The Ethanol Scam: One of America’s Political Boondoggles, via Rolling Stone

 Although this article came out last June in Rolling Stone magazine, it is an excellent discussion of the scam that is corn ethanol. As you know, I’m all for eco-friendliness, but through political manipulation, lobbying (ie: bribery), and as Rolling Stone puts it, boondoggling, corn ethanol has become the country’s fastest growing biofuel, while at the same time being the least efficient and most fossil-fuel intensive to produce. For every 1 gallon of fossil fuel you put in, you only get 1.3 gallons of ethanol out. Add in the chemical pesticides, petroleum-based fertilizers, and the fact that ethanol provides up to 20% less energy than petrol, ethanol efficiency drops into negative numbers. (previous seep post)

If the numbers for corn-based ethanol are so bad, why are we subsidizing this horrific waste of food when there are starving people around the world?  It’s an environmental and social catastrophe.  It seems that for many Americans, filling your SUV is more important than feeding a hungry family.  I know that may sound harsh and unreasonable, but when you lay it all out, that is really the choice that we’re making.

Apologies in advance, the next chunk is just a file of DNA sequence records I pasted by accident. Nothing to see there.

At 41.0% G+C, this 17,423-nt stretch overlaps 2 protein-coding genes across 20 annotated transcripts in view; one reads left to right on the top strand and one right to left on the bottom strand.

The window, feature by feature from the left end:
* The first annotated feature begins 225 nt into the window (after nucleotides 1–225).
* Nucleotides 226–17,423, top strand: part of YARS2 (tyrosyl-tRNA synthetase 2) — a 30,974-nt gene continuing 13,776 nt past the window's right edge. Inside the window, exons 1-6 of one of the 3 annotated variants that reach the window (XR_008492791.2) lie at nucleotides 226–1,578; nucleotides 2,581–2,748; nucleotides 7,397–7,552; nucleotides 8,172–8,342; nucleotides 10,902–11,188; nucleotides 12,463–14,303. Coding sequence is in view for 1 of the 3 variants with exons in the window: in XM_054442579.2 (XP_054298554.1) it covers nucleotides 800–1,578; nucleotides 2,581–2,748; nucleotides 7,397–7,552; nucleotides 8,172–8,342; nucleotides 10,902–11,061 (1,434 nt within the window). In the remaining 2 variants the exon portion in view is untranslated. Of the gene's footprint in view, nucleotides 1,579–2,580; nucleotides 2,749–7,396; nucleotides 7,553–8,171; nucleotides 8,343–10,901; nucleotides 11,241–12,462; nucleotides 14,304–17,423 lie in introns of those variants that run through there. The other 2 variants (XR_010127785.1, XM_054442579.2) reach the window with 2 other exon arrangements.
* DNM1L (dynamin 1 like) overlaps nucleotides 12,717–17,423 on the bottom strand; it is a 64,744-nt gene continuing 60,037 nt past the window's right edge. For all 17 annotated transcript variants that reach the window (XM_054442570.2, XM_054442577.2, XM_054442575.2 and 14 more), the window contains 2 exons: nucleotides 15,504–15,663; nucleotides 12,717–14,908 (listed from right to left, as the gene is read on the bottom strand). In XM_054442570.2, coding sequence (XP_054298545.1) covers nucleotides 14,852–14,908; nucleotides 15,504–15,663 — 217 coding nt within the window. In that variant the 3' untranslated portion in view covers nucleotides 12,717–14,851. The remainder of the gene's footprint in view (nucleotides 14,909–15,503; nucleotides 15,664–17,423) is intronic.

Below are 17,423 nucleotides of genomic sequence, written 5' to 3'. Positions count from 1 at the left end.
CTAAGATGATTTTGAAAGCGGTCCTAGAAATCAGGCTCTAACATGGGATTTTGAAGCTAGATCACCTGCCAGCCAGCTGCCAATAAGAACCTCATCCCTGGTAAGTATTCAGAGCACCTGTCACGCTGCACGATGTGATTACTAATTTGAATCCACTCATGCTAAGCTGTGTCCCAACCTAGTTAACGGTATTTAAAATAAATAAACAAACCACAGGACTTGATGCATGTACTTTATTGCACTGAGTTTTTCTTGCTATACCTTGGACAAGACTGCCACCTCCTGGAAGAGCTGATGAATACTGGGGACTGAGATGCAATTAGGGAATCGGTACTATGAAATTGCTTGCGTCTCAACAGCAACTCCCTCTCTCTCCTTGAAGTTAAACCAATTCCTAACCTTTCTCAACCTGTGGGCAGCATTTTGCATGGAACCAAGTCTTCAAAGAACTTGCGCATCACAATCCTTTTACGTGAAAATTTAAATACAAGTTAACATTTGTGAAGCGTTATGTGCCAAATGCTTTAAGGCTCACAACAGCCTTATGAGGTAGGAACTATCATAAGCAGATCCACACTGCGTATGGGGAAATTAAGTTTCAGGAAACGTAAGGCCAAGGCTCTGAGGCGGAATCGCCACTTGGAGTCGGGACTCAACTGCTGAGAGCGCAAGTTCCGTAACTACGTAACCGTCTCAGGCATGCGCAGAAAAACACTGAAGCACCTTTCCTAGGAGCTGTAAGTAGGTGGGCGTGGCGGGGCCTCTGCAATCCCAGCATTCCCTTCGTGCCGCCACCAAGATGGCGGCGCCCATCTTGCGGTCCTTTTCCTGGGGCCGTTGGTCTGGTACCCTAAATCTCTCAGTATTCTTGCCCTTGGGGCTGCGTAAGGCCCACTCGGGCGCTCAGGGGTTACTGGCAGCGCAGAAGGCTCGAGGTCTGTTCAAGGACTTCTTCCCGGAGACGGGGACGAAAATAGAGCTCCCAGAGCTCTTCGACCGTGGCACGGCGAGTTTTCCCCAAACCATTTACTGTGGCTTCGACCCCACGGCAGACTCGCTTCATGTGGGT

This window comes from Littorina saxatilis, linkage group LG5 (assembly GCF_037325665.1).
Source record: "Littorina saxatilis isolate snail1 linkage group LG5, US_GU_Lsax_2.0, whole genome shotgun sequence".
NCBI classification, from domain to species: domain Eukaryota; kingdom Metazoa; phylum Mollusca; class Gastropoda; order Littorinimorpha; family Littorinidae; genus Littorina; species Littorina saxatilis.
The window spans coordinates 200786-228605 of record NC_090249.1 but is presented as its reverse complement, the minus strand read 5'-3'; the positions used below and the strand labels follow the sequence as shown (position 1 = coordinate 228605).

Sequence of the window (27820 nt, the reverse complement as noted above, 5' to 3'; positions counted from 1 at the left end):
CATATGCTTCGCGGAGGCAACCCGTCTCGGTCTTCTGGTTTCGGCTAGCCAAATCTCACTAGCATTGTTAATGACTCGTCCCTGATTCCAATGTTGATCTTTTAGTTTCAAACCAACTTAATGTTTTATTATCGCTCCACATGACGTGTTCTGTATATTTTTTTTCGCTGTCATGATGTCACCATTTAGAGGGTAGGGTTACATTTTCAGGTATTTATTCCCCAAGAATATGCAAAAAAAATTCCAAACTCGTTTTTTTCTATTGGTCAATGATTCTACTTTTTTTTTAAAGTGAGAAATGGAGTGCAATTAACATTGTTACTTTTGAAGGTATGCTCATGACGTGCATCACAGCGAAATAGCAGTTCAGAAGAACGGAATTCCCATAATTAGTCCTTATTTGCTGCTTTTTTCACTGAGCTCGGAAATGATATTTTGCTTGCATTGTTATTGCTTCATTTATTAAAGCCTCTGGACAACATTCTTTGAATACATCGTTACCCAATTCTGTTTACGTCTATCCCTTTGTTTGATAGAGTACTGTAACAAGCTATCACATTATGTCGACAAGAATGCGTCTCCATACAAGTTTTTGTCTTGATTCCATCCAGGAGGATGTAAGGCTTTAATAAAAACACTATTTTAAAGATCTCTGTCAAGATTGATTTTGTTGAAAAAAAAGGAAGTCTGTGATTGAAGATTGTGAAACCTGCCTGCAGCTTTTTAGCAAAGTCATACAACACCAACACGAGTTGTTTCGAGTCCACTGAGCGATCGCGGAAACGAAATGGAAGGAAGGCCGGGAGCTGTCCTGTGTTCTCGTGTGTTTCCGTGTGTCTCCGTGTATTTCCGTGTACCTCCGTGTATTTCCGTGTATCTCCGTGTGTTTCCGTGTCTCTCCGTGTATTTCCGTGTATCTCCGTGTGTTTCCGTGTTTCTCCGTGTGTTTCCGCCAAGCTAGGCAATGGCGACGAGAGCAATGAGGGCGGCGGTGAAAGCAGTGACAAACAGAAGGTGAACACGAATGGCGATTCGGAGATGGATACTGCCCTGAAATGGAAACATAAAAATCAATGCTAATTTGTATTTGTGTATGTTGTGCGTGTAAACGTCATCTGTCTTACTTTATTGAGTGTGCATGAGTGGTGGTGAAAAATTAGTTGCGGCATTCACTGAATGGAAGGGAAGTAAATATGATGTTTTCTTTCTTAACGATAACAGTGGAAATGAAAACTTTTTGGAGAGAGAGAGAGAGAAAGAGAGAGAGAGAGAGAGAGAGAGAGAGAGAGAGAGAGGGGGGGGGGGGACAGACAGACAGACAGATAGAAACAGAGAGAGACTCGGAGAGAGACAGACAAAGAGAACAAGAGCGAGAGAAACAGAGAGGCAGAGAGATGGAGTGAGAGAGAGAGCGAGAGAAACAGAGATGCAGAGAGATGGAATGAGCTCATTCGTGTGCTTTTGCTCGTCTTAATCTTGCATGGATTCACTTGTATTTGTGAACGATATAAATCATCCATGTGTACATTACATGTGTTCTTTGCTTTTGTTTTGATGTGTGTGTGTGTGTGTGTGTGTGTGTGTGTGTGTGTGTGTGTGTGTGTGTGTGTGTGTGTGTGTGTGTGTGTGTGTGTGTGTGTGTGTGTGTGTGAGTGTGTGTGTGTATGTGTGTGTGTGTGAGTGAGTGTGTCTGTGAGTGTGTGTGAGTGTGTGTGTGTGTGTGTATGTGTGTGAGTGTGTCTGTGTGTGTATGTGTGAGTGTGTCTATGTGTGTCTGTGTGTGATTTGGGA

Who has the political guts to stop allowing corporate interests to dictate national energy policy and start making rational, well-thought out decisions that will provide us with energy security into the next century?  Obama?  Hillary?
Nobody yet. 
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2 Responses to “The Ethanol Scam: One of America’s Political Boondoggles, via Rolling Stone”

  1. The claimed 1.3 units of energy produced for every unit energy used (not gallons) is incorrect. Proponents claim an inferred energy credit for a non-energy coproduct. “Inferred” energy credits would be valid for an economic analysis, but have no place in an energy balance. The actual USDA net energy value is 1.06. The required land area and processing systems would thus have to be multiplied by a factor of 16-17.

  2. Even better! Corn ethanol is even less efficient than most estimates.

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